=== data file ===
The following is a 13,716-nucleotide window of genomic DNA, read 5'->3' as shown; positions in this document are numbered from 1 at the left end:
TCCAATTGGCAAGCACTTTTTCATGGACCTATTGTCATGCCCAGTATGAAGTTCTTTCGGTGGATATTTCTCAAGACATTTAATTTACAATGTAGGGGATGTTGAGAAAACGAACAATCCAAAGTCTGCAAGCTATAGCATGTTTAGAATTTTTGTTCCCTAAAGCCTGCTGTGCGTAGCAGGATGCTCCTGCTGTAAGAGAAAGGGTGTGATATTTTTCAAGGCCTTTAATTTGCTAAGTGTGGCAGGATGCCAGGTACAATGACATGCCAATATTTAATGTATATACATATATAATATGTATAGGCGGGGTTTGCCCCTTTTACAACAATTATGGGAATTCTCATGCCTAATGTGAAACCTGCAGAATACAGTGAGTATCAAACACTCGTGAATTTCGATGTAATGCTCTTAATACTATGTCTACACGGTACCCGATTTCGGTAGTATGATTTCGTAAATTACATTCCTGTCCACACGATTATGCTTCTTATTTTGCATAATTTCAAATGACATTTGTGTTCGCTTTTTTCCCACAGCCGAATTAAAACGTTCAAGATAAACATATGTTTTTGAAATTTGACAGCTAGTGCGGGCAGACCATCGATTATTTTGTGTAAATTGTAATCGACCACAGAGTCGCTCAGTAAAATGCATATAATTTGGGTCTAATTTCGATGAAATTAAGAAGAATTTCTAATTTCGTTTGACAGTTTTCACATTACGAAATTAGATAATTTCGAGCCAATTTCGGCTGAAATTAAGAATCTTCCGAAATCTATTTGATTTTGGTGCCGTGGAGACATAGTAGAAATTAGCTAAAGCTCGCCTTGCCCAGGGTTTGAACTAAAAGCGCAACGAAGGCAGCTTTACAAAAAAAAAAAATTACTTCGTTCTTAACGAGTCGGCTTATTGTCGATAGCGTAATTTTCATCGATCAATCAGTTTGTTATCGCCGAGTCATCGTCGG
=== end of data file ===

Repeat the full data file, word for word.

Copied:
The following is a 13,716-nucleotide window of genomic DNA, read 5'->3' as shown; positions in this document are numbered from 1 at the left end:
TCCAATTGGCAAGCACTTTTTCATGGACCTATTGTCATGCCCAGTATGAAGTTCTTTCGGTGGATATTTCTCAAGACATTTAATTTACAATGTAGGGGATGTTGAGAAAACGAACAATCCAAAGTCTGCAAGCTATAGCATGTTTAGAATTTTTGTTCCCTAAAGCCTGCTGTGCGTAGCAGGATGCTCCTGCTGTAAGAGAAAGGGTGTGATATTTTTCAAGGCCTTTAATTTGCTAAGTGTGGCAGGATGCCAGGTACAATGACATGCCAATATTTAATGTATATACATATATAATATGTATAGGCGGGGTTTGCCCCTTTTACAACAATTATGGGAATTCTCATGCCTAATGTGAAACCTGCAGAATACAGTGAGTATCAAACACTCGTGAATTTCGATGTAATGCTCTTAATACTATGTCTACACGGTACCCGATTTCGGTAGTATGATTTCGTAAATTACATTCCTGTCCACACGATTATGCTTCTTATTTTGCATAATTTCAAATGACATTTGTGTTCGCTTTTTTCCCACAGCCGAATTAAAACGTTCAAGATAAACATATGTTTTTGAAATTTGACAGCTAGTGCGGGCAGACCATCGATTATTTTGTGTAAATTGTAATCGACCACAGAGTCGCTCAGTAAAATGCATATAATTTGGGTCTAATTTCGATGAAATTAAGAAGAATTTCTAATTTCGTTTGACAGTTTTCACATTACGAAATTAGATAATTTCGAGCCAATTTCGGCTGAAATTAAGAATCTTCCGAAATCTATTTGATTTTGGTGCCGTGGAGACATAGTAGAAATTAGCTAAAGCTCGCCTTGCCCAGGGTTTGAACTAAAAGCGCAACGAAGGCAGCTTTACAAAAAAAAAAAATTACTTCGTTCTTAACGAGTCGGCTTATTGTCGATAGCGTAATTTTCATCGATCAATCAGTTTGTTATCGCCGAGTCATCGTCGG